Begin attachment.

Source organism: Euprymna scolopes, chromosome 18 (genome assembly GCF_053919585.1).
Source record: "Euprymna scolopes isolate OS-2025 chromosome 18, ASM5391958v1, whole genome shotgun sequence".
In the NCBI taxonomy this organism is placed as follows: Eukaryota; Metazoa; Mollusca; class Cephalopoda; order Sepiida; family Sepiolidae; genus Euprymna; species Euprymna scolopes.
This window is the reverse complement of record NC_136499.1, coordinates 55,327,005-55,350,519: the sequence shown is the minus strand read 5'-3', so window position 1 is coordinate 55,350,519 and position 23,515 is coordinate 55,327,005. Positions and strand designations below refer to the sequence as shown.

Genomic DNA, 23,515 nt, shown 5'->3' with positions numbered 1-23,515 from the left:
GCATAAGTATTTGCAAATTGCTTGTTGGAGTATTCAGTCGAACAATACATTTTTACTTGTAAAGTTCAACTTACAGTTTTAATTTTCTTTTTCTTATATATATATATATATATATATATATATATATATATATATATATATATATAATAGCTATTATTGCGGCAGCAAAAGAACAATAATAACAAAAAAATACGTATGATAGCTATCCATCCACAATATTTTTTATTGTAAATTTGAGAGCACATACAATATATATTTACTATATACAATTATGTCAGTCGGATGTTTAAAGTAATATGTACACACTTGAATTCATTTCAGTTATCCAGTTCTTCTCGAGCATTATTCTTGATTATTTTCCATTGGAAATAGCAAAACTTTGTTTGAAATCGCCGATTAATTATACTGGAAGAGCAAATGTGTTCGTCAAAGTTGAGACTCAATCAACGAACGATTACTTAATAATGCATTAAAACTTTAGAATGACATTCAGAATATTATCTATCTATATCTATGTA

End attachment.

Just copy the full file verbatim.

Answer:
Source organism: Euprymna scolopes, chromosome 18 (genome assembly GCF_053919585.1).
Source record: "Euprymna scolopes isolate OS-2025 chromosome 18, ASM5391958v1, whole genome shotgun sequence".
In the NCBI taxonomy this organism is placed as follows: Eukaryota; Metazoa; Mollusca; class Cephalopoda; order Sepiida; family Sepiolidae; genus Euprymna; species Euprymna scolopes.
This window is the reverse complement of record NC_136499.1, coordinates 55,327,005-55,350,519: the sequence shown is the minus strand read 5'-3', so window position 1 is coordinate 55,350,519 and position 23,515 is coordinate 55,327,005. Positions and strand designations below refer to the sequence as shown.

Genomic DNA, 23,515 nt, shown 5'->3' with positions numbered 1-23,515 from the left:
GCATAAGTATTTGCAAATTGCTTGTTGGAGTATTCAGTCGAACAATACATTTTTACTTGTAAAGTTCAACTTACAGTTTTAATTTTCTTTTTCTTATATATATATATATATATATATATATATATATATATATATATATATATATAATAGCTATTATTGCGGCAGCAAAAGAACAATAATAACAAAAAAATACGTATGATAGCTATCCATCCACAATATTTTTTATTGTAAATTTGAGAGCACATACAATATATATTTACTATATACAATTATGTCAGTCGGATGTTTAAAGTAATATGTACACACTTGAATTCATTTCAGTTATCCAGTTCTTCTCGAGCATTATTCTTGATTATTTTCCATTGGAAATAGCAAAACTTTGTTTGAAATCGCCGATTAATTATACTGGAAGAGCAAATGTGTTCGTCAAAGTTGAGACTCAATCAACGAACGATTACTTAATAATGCATTAAAACTTTAGAATGACATTCAGAATATTATCTATCTATATCTATGTA